I didn’t watch much Sopranos, because it was too similar to what we were doing. The same with The Wire and Sons of Anarchy. Everyone steals from everywhere, but you want to be bringing in random and abstract ideas from different sources, rather than something that’s treading over the exact same ground that you’re treading over.

I think in general what they’ve done with those long-form TV shows in the last 10, 12 years has made them far more interesting a storytelling medium than movies. You have the short story of the episode, and the long story of the season, and the even longer story of the whole five, ten seasons, whatever it is. I think it’s an amazing form of storytelling — putting you in a world, and letting you learn about a character — that probably is quite close to what we’re doing in the games, in some ways. The games, the length they are, are more akin to a season of a TV show than a single movie.


Looking forward with the GTA series, would you want to do another international edition? You’ve been in America since GTA III.

We go backwards and forwards on it. There are very interesting crime stories and other stories you can tell about anyplace in the world. Whether that would work with Grand Theft Auto — when so much about Grand Theft Auto is about the Americana, about the American media — is something I’m not sure about.

Are you looking to the next stage of the GTA franchise?

There is gonna be one? I don’t know. [Smiles] I know nothing about anything after Max Payne 3.

Okay, let’s get theoretical here. You’ve had the ’80s-era game, the ’90s-era game. Say you want to do a Grand Theft Auto that is set in 2001, when Grand Theft Auto III came out. How would the new game be different from GTA III? What kinds of stuff would you want to incorporate into it? What’s your vision of the early 2000s?

I think we got pretty close in some ways. We had things that seemed very important then, like absurd websites. That was just at the end of the first dotcom boom. The bust had happened in early 2000, but the Internet was still hot new news. And things like SUVs… Now, they’re completely acceptable, but that was when suddenly everyone was beginning to drive SUVs, and not worrying about their fuel bills anymore. That was a big issue. Real estate was becoming a big issue. It really hadn’t fully kicked off in 2001.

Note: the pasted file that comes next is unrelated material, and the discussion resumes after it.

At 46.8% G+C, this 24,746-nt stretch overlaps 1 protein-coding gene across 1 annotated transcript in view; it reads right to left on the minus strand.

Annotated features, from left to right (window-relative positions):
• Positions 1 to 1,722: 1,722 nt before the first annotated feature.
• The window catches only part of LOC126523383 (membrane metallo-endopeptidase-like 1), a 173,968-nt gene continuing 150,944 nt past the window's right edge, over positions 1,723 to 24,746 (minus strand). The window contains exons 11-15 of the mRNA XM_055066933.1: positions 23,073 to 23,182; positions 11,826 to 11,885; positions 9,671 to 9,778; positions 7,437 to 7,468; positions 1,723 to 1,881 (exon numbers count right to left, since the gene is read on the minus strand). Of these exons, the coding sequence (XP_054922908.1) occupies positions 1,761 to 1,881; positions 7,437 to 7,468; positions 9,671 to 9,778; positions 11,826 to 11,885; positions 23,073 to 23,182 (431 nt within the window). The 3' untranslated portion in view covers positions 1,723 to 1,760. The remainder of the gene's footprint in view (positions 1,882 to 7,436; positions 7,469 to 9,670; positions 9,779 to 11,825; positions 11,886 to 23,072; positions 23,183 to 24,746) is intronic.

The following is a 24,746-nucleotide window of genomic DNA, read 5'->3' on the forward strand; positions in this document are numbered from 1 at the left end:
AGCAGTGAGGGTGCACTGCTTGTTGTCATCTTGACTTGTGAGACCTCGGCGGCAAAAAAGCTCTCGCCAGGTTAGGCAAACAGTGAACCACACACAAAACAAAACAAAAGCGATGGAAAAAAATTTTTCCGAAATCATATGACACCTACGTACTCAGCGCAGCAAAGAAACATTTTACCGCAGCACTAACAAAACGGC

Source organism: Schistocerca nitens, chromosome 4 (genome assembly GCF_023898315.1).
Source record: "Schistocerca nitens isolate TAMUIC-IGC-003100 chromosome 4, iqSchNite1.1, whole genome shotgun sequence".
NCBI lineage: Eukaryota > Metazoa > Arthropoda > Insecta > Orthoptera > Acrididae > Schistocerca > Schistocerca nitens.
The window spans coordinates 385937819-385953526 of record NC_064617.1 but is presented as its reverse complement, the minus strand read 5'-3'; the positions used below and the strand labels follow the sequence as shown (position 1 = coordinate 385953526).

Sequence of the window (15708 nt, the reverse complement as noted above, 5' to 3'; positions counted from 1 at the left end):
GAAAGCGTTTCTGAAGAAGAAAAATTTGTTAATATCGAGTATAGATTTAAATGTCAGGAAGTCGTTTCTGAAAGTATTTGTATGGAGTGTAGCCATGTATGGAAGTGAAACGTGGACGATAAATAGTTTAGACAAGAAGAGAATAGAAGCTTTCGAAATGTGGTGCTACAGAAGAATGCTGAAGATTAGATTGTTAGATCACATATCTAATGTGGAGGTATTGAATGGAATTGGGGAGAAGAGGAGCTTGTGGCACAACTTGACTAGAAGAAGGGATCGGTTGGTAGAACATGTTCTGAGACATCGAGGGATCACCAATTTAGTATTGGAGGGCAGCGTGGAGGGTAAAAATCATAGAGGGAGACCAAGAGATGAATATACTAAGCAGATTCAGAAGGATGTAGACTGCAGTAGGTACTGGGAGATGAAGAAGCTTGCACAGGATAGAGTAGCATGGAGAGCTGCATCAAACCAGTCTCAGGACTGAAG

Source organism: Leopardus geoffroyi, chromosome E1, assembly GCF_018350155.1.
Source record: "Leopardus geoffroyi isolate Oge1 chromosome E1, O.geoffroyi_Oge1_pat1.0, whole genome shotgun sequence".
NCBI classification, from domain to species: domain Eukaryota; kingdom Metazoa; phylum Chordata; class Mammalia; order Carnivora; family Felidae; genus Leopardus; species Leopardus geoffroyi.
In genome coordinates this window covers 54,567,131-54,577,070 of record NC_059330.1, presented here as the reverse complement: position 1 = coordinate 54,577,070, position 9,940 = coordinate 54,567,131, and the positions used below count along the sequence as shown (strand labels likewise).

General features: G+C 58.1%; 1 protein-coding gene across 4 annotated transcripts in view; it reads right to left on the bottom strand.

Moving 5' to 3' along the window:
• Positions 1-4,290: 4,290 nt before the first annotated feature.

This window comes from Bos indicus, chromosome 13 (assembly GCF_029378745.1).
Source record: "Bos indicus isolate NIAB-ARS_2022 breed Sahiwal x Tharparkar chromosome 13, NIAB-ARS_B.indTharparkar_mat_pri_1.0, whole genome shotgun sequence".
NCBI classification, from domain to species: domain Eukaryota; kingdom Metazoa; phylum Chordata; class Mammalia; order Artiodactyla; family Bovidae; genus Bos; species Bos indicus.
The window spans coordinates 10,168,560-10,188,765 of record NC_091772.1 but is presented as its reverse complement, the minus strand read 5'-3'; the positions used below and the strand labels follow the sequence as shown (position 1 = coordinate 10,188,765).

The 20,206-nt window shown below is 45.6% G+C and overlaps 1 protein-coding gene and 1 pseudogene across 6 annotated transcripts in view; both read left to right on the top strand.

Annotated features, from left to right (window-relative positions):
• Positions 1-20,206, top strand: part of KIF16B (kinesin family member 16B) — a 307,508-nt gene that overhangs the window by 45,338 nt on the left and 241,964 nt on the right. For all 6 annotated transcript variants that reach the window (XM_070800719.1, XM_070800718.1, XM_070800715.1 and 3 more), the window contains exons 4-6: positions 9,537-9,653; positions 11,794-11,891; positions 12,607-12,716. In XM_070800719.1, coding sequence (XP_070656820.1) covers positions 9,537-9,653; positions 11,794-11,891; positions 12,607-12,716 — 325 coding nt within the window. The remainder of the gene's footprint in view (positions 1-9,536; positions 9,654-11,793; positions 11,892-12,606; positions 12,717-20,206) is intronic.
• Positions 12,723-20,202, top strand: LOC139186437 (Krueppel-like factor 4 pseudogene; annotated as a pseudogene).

And that was before 9/11. The game came out about six weeks after 9/11, but was set before 9/11. If my memory serves me correctly, in that particular period — apart from the stock market collapse that was then obscured by the credit bubble — there was very little pain in the world. People were still believing it was a sort of post-historical world. To mine some of that — what now seems like naiveté — you couldn’t not do that now.

When we did Liberty City Stories, that was set in ’98 or ’99, so we did a lot of pre-millennial tension: Y2K, the world’s gonna end! By 2001, that was all over. You had this optimism. But also, people were almost bored. “Democracy’s won, the economy’s gonna boom, we’ve got this amazing technology that’s gonna do incredible things.” I guess [looking back] now, things you were worried about seem stupid because they didn’t come true. And things you weren’t worried about, you should have been worried about, because they did come true. It’s been a very tumultuous decade.

Did 9/11 affect how the series evolved after GTA III? Was that part of the reason the next two games moved into the past?

No, not at all. Did it change the series? No. It just made the world we were depicting in the games seem more like the world on television. The world seemed to move more in that direction, rather than the other way around. In terms of our skills, or complete lack of skills, in depicting America — of course it changed that. Did it impact design decisions? Only in terms of things that would be overtly offensive, like planes that could fly into buildings.

[Our offices] were even further south [in Manhattan] than we are now on the day. I think we were in tune for what would be offensive or inappropriate in that bizarre period."

There's much, much more to read in the full interview here.

Thanks to our friends at Rockstar Network for finding this and join us at the Grand Theft Auto V forums!